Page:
Australian researchers have unearthed the remains of a prehistoric hunter who may have lived in an island deep in the South Island, the first time such a find has been made in the area.
Researchers from the University of Otago and the University at Albany, New York, have unearthed a human skull, a fragment of bone and bone fragments from a bone spearhead at Oak Island, located on the Australian mainland about 1,100km (620 miles) north of Adelaide.
Oak Island is one of the most popular sites of archaeological interest in New Zealand and has been a popular tourist destination for thousands of years.
Oak island is one in a series of sites in the Australian Outback that are considered to be relics of ancient hunter-gatherer societies.
The discovery of the skull, bone and spearhead has opened up a new chapter in the research into the life of a hunter-gathering community on the island, which was inhabited by about a million people at the time of the first Europeans arriving in Australia in 1688.
A team of archaeologists, anthropologists and geneticists led by Professor Mark A. Smith from the School of Biological Sciences at the University, and Associate Professor Chris P. Lomax from the National Museum of New Zealand, used CT scans and radiocarbon dating to reveal the human remains were those of a 19th century man.
“This is the first known discovery of human remains from this region of the Outback,” Smith said.
“The team have made an extraordinary discovery.
Oak Island is a prime candidate for sites of ancient human occupation.
It has been associated with hunter- gatherers for a long time.”
The discovery has been described in the journal Science.
Smith and Lomac discovered the remains at the end of May in a dig on Oak Island about 200 metres (660 feet) below the sea level.
It was made by digging through a large mudflat, known as a butcher block, to get a small-scale model of the island.
“We didn’t find any human remains, but we did find some animal remains, including a spearhead,” Smith told ABC News.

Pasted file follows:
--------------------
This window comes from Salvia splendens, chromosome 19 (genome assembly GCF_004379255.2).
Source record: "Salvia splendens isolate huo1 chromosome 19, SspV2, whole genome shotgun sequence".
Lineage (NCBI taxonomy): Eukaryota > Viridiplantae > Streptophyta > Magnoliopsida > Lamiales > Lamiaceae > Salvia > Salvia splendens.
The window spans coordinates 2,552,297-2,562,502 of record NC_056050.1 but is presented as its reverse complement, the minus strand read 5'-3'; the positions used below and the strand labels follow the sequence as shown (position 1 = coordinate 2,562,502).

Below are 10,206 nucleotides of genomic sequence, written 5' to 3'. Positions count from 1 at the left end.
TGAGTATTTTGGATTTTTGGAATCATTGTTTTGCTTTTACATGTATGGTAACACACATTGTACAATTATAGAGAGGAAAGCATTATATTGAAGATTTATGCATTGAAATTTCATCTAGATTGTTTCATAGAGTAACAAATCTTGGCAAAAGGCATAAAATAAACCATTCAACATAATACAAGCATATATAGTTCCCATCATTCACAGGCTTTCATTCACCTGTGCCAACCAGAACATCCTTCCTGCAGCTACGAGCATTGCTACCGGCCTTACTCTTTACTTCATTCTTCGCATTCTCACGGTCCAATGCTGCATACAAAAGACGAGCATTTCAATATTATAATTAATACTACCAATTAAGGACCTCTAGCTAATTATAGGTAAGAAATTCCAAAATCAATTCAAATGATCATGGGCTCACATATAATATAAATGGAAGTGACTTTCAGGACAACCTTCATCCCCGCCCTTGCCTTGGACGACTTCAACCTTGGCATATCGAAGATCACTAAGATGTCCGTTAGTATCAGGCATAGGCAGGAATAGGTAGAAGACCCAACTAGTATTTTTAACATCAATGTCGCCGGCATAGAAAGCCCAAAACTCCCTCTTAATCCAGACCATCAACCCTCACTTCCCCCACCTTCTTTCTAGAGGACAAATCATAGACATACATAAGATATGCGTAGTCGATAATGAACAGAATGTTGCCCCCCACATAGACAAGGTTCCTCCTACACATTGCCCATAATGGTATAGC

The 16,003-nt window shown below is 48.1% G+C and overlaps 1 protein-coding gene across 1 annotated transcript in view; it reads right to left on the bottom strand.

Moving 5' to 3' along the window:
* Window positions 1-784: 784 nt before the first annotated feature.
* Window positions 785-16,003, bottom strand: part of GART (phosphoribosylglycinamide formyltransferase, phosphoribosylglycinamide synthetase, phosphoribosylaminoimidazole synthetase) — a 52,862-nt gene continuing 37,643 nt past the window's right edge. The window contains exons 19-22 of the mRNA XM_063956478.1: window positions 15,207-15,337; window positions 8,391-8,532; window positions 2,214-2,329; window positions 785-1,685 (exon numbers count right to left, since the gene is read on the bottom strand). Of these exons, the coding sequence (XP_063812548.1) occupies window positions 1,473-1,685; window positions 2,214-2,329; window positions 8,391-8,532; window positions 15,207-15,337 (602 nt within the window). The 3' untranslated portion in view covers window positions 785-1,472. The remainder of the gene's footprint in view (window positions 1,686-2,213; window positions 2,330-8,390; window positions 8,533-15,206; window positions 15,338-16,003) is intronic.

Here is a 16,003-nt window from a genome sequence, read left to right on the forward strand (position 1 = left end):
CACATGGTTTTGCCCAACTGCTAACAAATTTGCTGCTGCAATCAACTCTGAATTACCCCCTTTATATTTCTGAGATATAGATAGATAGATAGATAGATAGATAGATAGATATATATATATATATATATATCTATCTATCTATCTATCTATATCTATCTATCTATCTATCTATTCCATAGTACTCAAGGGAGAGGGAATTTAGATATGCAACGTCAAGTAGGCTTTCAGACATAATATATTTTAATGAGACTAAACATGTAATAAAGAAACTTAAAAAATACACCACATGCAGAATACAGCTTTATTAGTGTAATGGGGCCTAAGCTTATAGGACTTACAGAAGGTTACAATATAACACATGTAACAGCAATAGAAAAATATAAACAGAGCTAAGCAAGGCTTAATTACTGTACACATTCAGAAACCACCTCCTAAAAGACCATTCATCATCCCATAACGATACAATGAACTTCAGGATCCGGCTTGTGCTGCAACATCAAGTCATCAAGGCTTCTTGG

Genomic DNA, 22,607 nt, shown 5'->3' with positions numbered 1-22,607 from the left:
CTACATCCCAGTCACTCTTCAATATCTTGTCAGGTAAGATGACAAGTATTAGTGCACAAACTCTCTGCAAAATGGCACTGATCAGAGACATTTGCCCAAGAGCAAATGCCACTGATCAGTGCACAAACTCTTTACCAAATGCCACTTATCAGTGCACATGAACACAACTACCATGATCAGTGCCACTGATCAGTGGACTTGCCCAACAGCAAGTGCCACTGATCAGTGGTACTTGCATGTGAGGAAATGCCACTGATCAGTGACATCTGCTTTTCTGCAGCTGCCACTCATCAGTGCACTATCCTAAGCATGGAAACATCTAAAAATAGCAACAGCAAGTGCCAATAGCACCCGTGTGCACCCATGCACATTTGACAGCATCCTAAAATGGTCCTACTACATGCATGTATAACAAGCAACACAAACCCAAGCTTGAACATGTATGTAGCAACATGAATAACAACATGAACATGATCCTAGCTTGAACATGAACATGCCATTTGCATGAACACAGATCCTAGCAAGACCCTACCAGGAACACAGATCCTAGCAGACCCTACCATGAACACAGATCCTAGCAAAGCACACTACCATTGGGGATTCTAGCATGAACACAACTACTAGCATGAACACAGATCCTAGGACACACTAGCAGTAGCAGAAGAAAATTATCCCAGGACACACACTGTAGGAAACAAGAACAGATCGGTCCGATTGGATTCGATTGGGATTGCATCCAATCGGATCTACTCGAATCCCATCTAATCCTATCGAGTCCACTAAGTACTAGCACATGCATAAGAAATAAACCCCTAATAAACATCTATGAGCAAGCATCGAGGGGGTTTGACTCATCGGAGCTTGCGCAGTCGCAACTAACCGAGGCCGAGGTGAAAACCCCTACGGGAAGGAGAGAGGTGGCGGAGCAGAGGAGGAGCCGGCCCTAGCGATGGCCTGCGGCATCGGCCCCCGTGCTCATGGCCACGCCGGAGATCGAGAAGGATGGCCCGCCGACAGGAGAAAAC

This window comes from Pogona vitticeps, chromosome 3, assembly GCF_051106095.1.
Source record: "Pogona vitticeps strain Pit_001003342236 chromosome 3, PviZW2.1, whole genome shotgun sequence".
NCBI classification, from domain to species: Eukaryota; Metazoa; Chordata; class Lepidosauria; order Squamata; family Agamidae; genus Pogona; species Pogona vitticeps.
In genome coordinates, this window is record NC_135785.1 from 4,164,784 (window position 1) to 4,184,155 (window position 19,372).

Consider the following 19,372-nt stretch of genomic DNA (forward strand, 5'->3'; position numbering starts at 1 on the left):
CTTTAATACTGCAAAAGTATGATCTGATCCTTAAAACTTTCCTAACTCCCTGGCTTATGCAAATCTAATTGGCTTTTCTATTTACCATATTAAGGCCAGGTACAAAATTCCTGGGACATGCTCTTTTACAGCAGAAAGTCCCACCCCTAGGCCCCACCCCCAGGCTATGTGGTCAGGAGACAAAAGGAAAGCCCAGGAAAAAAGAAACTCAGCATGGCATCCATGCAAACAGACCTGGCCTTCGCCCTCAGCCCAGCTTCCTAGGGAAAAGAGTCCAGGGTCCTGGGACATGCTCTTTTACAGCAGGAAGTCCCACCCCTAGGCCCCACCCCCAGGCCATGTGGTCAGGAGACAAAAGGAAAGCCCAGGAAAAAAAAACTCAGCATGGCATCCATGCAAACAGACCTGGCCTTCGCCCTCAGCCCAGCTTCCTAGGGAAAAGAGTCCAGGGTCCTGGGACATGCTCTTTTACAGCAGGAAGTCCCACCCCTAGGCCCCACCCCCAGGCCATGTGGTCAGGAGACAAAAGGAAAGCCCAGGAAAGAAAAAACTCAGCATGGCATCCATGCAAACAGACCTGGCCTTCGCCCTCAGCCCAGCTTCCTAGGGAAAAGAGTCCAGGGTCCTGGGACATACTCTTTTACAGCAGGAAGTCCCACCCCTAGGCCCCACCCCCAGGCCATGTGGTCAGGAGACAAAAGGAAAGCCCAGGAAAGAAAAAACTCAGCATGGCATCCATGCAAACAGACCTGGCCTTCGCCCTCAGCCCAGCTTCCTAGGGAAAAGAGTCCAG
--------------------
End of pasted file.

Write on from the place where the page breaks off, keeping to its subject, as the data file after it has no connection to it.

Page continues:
The researchers then spent several weeks excavating the island site, finding human bones and the bone spearheads.
“It is a really exciting discovery,” Smith explained.
“This is something that has only been done in Australia.
We can now begin to tell how this human population lived.”
What we’re finding is that they probably lived in the same village on the same island, or maybe the same town on the mainland, but they may have moved into the area a lot more than previously thought.””
It’s a very important piece of the puzzle for the study of the evolution of human society.
“Smith and his colleagues also discovered that the remains had been excavated from the same site in a different location on the outback.”
That was very exciting,” he said.
The research team has not yet identified the individuals who lived on Oak island, but have identified the site as a village.
The scientists say that it was a hunter and gatherer community.”
These hunter-giants, these hunter-hunters were living in a community with a lot of people, and we think they had a very successful community. “
There was a big community of people on this island, and they were able with their knowledge of hunting and gathering techniques to form their own village, based on the knowledge they had of the surrounding area.”
These hunter-giants, these hunter-hunters were living in a community with a lot of people, and we think they had a very successful community.
“They were able, over a long period of time, to grow their food and to have a stable community.”
The team has also identified several archaeological features, including two circular structures called a butcher blocks and the remains found in the mudflat.
“They may have been connected to the hunting and harvesting activities, and then to the fishing and gathering activities,” Smith concluded.
“I think they were also very well-fed.”